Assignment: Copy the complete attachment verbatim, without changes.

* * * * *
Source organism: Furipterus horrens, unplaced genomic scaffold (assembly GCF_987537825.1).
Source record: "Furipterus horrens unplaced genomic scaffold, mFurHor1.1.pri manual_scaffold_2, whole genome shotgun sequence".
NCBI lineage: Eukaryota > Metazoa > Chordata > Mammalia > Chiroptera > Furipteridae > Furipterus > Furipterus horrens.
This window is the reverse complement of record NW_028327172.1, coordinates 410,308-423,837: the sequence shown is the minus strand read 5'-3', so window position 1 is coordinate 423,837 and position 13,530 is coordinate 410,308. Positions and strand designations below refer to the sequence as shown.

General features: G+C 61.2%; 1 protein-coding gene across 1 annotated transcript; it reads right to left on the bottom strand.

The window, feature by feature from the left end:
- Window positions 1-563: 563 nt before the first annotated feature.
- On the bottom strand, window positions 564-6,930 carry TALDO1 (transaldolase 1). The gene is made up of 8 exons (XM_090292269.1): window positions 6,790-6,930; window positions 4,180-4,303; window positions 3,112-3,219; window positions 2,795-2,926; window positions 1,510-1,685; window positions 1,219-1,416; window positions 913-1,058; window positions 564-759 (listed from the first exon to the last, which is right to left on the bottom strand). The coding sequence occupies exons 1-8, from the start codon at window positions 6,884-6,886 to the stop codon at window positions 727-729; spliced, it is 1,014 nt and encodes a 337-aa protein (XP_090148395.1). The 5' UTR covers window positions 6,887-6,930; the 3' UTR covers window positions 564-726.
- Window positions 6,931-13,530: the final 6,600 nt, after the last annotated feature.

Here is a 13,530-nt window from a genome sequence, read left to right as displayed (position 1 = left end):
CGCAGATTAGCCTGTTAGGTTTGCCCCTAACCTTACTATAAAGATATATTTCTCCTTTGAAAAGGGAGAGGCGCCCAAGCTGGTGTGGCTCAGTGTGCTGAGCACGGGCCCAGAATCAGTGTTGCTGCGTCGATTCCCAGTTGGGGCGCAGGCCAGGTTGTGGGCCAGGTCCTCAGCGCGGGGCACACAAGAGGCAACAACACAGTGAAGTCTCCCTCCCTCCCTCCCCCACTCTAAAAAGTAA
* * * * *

Source organism: Furipterus horrens, unplaced genomic scaffold (assembly GCF_987537825.1).
Source record: "Furipterus horrens unplaced genomic scaffold, mFurHor1.1.pri manual_scaffold_2, whole genome shotgun sequence".
NCBI lineage: Eukaryota > Metazoa > Chordata > Mammalia > Chiroptera > Furipteridae > Furipterus > Furipterus horrens.
This window is the reverse complement of record NW_028327172.1, coordinates 410,308-423,837: the sequence shown is the minus strand read 5'-3', so window position 1 is coordinate 423,837 and position 13,530 is coordinate 410,308. Positions and strand designations below refer to the sequence as shown.

General features: G+C 61.2%; 1 protein-coding gene across 1 annotated transcript; it reads right to left on the bottom strand.

The window, feature by feature from the left end:
- Window positions 1-563: 563 nt before the first annotated feature.
- On the bottom strand, window positions 564-6,930 carry TALDO1 (transaldolase 1). The gene is made up of 8 exons (XM_090292269.1): window positions 6,790-6,930; window positions 4,180-4,303; window positions 3,112-3,219; window positions 2,795-2,926; window positions 1,510-1,685; window positions 1,219-1,416; window positions 913-1,058; window positions 564-759 (listed from the first exon to the last, which is right to left on the bottom strand). The coding sequence occupies exons 1-8, from the start codon at window positions 6,884-6,886 to the stop codon at window positions 727-729; spliced, it is 1,014 nt and encodes a 337-aa protein (XP_090148395.1). The 5' UTR covers window positions 6,887-6,930; the 3' UTR covers window positions 564-726.
- Window positions 6,931-13,530: the final 6,600 nt, after the last annotated feature.

Here is a 13,530-nt window from a genome sequence, read left to right as displayed (position 1 = left end):
CGCAGATTAGCCTGTTAGGTTTGCCCCTAACCTTACTATAAAGATATATTTCTCCTTTGAAAAGGGAGAGGCGCCCAAGCTGGTGTGGCTCAGTGTGCTGAGCACGGGCCCAGAATCAGTGTTGCTGCGTCGATTCCCAGTTGGGGCGCAGGCCAGGTTGTGGGCCAGGTCCTCAGCGCGGGGCACACAAGAGGCAACAACACAGTGAAGTCTCCCTCCCTCCCTCCCCCACTCTAAAAAGTAA